Background: Ketorolac tromethamine 0.5 percent ophthalmic solution is a widely used nonsteroidal anti-inflammatory drug (NSAID) in ophthalmology. Ketorolac eye drops have not been implicated previously as a cause of NSAID-induced asthma.
Study design: A patient with severe asthma after topical application of ketorolac is described. The current ophthalmic indications for topical application of ketorolac and reported hypersensitivity reactions with systemic use of ketorolac are reviewed.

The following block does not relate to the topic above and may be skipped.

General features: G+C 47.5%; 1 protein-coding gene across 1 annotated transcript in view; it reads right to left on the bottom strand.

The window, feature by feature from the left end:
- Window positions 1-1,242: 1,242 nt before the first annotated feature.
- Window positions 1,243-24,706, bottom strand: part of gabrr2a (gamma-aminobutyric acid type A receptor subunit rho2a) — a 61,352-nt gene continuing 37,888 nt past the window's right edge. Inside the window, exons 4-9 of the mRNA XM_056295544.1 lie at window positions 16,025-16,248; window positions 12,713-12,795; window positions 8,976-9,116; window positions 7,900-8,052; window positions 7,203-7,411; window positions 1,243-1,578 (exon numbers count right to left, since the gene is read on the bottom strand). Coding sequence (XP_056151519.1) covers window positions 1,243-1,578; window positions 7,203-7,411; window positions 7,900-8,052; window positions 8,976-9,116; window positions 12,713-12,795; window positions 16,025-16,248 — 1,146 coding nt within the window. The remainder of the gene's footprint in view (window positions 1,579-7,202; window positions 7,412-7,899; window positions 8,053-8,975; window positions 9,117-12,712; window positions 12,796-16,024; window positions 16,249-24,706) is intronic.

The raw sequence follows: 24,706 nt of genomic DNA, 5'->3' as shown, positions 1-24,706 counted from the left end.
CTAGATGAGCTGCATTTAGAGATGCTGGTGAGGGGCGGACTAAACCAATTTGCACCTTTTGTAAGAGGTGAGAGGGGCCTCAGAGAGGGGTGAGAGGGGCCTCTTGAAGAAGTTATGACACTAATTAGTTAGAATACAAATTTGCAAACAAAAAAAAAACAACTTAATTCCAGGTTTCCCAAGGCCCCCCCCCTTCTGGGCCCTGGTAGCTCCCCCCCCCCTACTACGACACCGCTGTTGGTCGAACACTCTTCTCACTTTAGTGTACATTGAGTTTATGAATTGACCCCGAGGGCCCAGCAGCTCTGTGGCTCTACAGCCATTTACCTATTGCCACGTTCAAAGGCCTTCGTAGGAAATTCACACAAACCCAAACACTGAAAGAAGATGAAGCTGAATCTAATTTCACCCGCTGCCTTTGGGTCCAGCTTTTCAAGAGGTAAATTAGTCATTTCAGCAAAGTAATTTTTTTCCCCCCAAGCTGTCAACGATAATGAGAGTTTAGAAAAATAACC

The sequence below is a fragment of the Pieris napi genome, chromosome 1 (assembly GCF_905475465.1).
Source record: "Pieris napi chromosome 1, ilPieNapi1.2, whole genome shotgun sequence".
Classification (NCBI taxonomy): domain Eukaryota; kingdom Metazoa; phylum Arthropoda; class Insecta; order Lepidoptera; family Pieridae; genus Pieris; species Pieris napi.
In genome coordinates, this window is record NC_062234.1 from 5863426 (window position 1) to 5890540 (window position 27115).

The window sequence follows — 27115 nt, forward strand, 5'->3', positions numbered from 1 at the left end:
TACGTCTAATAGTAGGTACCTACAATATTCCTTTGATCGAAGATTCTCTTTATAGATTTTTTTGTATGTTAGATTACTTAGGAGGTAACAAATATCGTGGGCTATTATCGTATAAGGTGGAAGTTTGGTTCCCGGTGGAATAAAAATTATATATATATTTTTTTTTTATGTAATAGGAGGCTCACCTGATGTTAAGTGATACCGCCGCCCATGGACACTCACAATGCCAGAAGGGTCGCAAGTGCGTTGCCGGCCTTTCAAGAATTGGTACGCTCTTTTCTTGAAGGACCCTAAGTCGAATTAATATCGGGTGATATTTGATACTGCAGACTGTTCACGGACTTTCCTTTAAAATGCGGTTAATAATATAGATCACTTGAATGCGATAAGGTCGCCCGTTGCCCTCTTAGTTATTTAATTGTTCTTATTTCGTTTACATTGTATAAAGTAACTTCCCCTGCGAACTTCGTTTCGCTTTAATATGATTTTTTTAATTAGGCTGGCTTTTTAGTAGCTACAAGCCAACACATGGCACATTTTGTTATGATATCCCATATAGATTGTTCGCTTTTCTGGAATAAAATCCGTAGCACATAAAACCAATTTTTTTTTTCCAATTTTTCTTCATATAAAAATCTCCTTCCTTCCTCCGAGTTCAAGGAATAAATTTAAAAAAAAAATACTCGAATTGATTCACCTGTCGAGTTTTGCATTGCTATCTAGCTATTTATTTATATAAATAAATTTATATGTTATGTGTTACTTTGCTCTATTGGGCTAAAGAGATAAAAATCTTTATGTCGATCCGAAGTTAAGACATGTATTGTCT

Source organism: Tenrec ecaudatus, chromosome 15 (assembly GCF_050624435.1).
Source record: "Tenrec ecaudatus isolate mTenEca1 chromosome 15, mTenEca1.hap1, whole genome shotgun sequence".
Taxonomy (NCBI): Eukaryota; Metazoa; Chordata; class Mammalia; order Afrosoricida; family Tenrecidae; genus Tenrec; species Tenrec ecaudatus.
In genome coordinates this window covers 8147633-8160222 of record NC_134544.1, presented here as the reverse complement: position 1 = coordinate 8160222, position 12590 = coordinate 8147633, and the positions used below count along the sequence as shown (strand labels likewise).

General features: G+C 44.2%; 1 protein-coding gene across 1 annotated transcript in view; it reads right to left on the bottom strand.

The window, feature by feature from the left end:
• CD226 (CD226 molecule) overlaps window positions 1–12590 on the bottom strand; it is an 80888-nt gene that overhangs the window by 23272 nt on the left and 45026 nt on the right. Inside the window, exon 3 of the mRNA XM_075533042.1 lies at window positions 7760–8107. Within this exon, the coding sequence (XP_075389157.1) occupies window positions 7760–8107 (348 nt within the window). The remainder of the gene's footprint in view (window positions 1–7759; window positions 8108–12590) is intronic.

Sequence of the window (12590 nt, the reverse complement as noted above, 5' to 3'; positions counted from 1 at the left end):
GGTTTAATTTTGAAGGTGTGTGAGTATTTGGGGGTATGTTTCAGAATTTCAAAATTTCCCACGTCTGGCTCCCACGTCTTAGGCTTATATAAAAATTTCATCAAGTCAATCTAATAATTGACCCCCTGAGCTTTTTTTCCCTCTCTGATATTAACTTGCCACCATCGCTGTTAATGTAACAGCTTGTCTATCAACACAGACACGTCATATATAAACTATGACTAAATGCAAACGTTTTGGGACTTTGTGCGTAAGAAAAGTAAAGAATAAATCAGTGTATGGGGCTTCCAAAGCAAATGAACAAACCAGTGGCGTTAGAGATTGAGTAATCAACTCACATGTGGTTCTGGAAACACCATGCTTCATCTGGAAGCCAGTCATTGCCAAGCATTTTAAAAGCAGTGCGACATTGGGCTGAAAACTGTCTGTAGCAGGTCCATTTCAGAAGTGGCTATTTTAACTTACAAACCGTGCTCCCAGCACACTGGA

Results: A 44-year-old woman with chronic asthma, rhinosinusitis, and nasal polyps inadvertently was given ketorolac to be applied topically. After applying the first dose of ketorolac, an exacerbation of her asthma developed, necessitating hospital admission.
Conclusions: Topical application of ketorolac is safe in the vast majority of ophthalmology patients. However, NSAID eye drops should not be prescribed for patients with aspirin or NSAID allergy or the combination of asthma and nasal polyps unless the patient is known to tolerate aspirin without trouble.